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The Powell & Pressburger Pages

Dedicated to the work of Michael Powell and Emeric Pressburger and all the other people, both actors and technicians who helped them make those wonderful films.

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Submitted by Mark Fuller

A Canterbury Tale

By Ewart Hodgson

From: News of the World
14 May 1944 (?)

Gratitude and congratulations for "A Canterbury Tale" (Odeon), written, produced and directed by Michael Powell and Emeric Pressburger, whose last two pictures, "49th Parallel" and "Colonel Blimp", earned sinister comments from me because they weren't sufficiently anti-German.

     But here, in "A Canterbury Tale", Powell and Pressburger sensibly present a story free from all German characters. Here, they have at long last got down to the good earth of England, peopled by an odd magistrate (Eric Portman), a pretty land girl (Sheila Sim), an ex-cinema organist turned soldier (Dennis Price) and an American sergeant (Sergt. John Sweet, U.S. Army) who, in his charming, tolerant way, is trying to get Kent to mix with Missouri.

     The background of the story is a village just outside Canterbury. It's summer, and everything is lush and lovely in the way that only England can be. There are pubs and a smithy, the local timber merchant (Edward Rigby - a perfect cameo) and all the other pensive, slow-moving philosophers who inhabit the changeless English countryside.

     But movie cameras are not content with a village scene, however charming. Something must be made to happen. A mysterious crime epidemic breaks out. Believe it or not, glue is poured on to the heads of the local Lamours when they venture out on flirtatious walks with the soldiery.

     Sheila Sim is a victim and, being a little hard-bitten and stubborn - having worked as a London shop-girl - she decides to hunt down the glue man. With the aid of the British and American sergeants, the crime is pinned on Eric Portman.

     And the explanation for the glue attacks? It's a flimsy one, divided into two parts. One: Portman's peevishness over the soldiers preferring the local Lamours to his uplift lectures: (2) because the troops (husband and fiance section) are in danger of being led astray.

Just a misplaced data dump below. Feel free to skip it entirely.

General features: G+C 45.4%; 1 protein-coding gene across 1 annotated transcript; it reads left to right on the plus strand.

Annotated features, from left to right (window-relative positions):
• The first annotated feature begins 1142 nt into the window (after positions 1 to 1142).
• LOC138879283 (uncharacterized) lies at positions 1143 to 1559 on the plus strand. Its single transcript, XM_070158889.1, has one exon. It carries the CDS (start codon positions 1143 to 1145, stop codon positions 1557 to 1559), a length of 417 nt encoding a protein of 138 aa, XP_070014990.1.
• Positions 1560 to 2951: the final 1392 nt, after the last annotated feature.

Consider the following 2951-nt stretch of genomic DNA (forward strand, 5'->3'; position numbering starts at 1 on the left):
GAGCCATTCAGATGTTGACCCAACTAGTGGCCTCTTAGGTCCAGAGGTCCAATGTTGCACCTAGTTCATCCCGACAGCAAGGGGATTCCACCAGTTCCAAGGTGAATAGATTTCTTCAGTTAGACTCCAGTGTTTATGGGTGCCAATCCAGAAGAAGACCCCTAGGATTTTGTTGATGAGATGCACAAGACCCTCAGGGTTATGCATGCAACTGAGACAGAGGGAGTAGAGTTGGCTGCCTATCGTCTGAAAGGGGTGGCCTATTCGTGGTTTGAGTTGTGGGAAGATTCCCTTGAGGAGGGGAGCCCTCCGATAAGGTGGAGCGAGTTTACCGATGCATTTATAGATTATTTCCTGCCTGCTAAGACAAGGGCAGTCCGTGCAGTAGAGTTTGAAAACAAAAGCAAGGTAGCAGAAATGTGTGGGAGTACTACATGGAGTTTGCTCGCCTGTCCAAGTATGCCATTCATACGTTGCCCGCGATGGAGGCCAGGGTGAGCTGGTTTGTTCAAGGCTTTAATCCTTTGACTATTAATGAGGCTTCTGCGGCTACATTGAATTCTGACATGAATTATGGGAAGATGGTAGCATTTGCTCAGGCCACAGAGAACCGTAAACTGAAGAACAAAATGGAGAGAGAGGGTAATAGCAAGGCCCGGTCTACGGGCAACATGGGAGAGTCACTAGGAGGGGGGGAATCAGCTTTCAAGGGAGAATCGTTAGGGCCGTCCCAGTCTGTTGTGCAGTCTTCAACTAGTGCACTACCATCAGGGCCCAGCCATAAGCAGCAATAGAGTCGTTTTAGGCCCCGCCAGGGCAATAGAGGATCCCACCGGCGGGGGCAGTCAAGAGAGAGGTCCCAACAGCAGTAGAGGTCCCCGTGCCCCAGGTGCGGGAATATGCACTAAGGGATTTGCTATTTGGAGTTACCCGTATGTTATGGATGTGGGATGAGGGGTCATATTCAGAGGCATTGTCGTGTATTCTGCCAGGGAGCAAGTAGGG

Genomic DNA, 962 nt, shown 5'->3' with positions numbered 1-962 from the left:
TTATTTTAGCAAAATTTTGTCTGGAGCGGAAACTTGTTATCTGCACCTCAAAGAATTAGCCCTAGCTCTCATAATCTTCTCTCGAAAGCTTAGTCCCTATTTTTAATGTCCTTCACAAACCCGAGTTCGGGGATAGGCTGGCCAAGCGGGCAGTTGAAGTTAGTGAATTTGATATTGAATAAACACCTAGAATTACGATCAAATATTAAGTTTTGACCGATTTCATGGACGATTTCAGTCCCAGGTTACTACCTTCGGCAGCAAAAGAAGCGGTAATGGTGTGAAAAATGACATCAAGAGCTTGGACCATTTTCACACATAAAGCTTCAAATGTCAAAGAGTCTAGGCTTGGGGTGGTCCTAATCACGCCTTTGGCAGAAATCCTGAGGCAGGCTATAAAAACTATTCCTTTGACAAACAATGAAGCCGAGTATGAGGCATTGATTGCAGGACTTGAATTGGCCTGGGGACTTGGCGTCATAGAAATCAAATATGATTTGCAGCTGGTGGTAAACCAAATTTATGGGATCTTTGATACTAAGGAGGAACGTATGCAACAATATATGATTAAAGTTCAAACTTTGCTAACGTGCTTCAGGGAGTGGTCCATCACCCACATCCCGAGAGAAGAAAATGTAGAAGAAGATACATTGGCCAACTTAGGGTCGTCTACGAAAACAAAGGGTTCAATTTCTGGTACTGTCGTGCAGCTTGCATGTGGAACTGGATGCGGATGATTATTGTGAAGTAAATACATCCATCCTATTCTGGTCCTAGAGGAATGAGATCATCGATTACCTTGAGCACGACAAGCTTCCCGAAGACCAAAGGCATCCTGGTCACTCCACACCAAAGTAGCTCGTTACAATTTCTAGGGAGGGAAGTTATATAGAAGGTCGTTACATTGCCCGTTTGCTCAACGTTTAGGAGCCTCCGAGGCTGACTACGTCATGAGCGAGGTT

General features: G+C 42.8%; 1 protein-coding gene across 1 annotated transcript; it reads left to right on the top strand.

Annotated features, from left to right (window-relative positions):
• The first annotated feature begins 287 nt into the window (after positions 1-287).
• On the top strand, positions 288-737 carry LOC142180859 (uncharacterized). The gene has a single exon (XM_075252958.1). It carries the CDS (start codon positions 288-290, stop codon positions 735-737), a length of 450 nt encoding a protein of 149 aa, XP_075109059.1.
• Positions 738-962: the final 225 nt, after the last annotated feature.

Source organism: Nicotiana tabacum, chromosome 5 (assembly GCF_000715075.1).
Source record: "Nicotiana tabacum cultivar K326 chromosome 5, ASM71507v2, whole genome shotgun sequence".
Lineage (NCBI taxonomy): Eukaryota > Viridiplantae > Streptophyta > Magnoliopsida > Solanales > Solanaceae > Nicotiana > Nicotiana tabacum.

Yes, the main plank of the plot of "A Canterbury Tale" does not stand much examination, so flimsy and unreal is it, but such is the way the picture has been contrived that when you come out you won't be critical on that score.

     The private preview that I saw of "A Canterbury Tale" began at 10.15 p.m. Hand on heart, I swear to you that when THE END came on the screen I thought it to be about 11.30. It was well after midnight. With such an altogether memorable, heart- warming picture it's perhaps a little unfair to sort out a few of the cast for bouquets and leave other equally worthy performers flowerless.

     Yet a bouquet must, under all the rules, go to newcomer Sheila Sim, who brings a new freshness, sincerity and loveliness to the British screen. And Sergt. Johnny Sweet deserves 500 of his favourite American cigarettes, plus a case of Scotch, for so completely typifying America smilingly struggling to solve England. Eric Portman is also excellent.

     To my mind "A Canterbury Tale" is not only great entertainment, it's the most important and effective film contribution yet made to Anglo-American friendship. And it resists the temptation of plugging that old argument that the two peoples are all cousins because they speak the same language and wash behind the ears. Or something.

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